Many of us see the world through a distorted filter. With willingness and CBT, we learn that it is our attitude and the personal meaning that we attach to events and things that determine how we feel about them and ultimately react to them. These attitudes and meanings are not necessarily based on truth. With negative internal thought patterns, we become trapped in a cycle of negative emotions and behaviors that we think are appropriate, but perhaps are not based in reality.
One example of this kind of thinking would be someone’s reaction to a social event. Someone with distorted thinking may say to herself, ”I am terrible and awkward at parties (Labeling). No one will talk to me (Jumping to Conclusions).” Because she thinks these thoughts, and believes them, she will not go to the party. Perhaps if she went to the party she would make connections and have a good time. Instead, she stays home and thinks,” I should have gone. I let everyone down. I am a failure.” She feels worse and will have a hard time attending the next party because she associates such negative feelings with parties.
With Cognitive Behavior Therapy, the woman in the example above would keep a thought record and become aware of how her thinking dictates her emotions and actions. With her therapist, she could learn to replace these internal thoughts with healthy alternatives. With healthy thinking, healthy emotions and actions follow. Depression and feelings of failure will be replaced with hopefulness and positivity. In the future she may want to go to a party.
Not only does CBT work, it works quickly. Cognitive Behavior Therapy is evidence based, which means it has been proven to work. It even works better than anxiety and depression medications. CBT is a structured program tailored to each client’s individual needs. At the onset, client and therapist pinpoint specific problems (ie: trouble sleeping, anxiety at work, relationship problems) to work on.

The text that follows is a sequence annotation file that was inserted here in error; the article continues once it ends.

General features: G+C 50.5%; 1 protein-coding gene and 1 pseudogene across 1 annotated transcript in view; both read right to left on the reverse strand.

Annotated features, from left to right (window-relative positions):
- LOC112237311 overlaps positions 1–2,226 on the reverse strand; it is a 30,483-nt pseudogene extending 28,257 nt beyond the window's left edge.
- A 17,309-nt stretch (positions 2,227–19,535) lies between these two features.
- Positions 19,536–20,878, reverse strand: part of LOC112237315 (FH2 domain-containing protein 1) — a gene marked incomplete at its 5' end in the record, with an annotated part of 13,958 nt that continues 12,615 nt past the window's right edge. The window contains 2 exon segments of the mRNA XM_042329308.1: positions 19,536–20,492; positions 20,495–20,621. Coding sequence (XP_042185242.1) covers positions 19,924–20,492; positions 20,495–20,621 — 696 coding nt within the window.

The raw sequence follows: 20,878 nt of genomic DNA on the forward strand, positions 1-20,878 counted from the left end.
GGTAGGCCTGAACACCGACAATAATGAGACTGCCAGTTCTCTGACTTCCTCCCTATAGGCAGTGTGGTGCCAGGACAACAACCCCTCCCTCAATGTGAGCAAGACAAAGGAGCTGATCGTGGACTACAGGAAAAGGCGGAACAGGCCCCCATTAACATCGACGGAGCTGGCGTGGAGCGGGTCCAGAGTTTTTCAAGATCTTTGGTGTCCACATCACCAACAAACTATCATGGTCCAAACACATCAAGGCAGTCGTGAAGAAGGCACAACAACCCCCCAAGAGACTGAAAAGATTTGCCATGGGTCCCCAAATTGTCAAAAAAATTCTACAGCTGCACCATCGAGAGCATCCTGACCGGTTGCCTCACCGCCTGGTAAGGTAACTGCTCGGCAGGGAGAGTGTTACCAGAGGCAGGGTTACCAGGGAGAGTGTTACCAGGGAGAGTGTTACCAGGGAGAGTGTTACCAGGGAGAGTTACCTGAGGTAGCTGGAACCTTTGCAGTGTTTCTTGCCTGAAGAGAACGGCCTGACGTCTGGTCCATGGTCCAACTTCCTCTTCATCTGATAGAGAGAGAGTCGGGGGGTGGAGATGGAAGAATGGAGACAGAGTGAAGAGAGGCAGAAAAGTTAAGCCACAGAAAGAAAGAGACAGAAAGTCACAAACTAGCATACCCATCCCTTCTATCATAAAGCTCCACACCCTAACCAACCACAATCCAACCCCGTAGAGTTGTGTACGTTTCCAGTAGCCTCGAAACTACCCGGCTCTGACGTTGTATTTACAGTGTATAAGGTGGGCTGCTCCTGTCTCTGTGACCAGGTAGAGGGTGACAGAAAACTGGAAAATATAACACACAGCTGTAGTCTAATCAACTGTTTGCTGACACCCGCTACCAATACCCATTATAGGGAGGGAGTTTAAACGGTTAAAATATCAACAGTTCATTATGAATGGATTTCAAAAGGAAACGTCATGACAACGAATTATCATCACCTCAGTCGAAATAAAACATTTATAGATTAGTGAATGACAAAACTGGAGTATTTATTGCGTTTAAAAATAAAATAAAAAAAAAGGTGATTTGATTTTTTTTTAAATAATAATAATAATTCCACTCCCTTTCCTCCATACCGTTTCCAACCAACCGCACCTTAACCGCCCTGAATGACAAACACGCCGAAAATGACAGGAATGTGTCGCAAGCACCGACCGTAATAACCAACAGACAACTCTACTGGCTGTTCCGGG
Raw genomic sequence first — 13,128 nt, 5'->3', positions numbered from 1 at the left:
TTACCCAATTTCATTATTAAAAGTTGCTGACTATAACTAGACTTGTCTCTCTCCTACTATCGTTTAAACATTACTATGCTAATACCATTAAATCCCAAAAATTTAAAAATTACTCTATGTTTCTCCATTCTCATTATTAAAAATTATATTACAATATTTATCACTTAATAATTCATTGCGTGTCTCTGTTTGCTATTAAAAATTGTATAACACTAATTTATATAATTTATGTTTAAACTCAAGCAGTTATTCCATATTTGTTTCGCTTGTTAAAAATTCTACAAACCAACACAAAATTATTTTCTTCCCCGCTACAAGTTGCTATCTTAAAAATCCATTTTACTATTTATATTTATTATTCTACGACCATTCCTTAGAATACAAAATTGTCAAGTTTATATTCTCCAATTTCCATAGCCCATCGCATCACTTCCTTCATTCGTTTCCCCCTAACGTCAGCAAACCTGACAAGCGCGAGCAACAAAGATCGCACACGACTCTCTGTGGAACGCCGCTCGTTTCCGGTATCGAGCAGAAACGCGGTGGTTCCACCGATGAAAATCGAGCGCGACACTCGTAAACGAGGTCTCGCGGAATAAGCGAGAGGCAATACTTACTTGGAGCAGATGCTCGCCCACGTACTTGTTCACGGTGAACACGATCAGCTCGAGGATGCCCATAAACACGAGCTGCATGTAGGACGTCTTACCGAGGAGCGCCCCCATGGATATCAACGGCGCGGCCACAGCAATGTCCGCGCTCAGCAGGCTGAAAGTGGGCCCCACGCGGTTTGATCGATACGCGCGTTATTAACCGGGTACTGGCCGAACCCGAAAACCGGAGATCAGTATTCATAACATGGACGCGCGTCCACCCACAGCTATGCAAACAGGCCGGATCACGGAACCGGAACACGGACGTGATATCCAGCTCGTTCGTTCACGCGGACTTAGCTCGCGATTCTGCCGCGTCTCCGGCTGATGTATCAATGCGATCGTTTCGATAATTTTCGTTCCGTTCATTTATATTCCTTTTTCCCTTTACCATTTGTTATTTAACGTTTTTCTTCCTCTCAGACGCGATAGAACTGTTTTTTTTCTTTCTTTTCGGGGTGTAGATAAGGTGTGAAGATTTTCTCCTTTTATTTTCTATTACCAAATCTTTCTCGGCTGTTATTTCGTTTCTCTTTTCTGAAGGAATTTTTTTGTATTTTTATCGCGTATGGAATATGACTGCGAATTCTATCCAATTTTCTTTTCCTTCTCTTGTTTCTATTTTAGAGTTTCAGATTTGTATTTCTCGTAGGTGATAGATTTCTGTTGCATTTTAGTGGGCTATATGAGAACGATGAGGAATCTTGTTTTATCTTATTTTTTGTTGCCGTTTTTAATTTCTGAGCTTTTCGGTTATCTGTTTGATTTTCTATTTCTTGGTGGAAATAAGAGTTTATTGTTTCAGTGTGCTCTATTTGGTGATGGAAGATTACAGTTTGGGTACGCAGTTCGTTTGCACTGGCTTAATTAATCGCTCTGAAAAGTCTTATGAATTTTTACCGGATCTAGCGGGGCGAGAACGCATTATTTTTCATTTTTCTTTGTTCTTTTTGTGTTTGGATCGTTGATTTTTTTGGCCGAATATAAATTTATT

Structured Treatment facilitates success. Sessions are once a week for 50 minutes. During this period the client and therapist work on the strategy they have devised to alleviate the issue. Emotional problems can be addressed and healed in 5-10 months. The results are lasting and patient leaves with a set of tools and principles they can use for a lifetime.
CBT can treat the following issues:
In short, CBT can work wonders, especially for someone with substance abuse disorder. After therapy, a client has the self-awareness to monitor and change his or her thinking patterns from negative to realistic. They can change their core beliefs from childhood trauma from fanciful and harmful to sensible and practical. They emerge with a new way of looking and reacting to life without relying on drugs for mood elevation or coping purposes. Healing from within is possible.
Ventura Recovery Center is a first rate recovery center where you or your loved ones will receive the highest level of care for their addiction. Everyone staff member is personally invested into the recovery of their clients.
“There is only one corner of the universe you can be certain of improving, and that’s your own self.”
Our passion at VRC is to give active adults the tools to regain life from the grips of drug and alcohol addiction. We are located in Thousand Oaks, which is in the Los Angeles area. We serve clients from the southern California region; Los Angeles, Ventura and Orange Counties as well as all around the country.
We are ending drug and alcohol addiction one person at a time, one day at a time.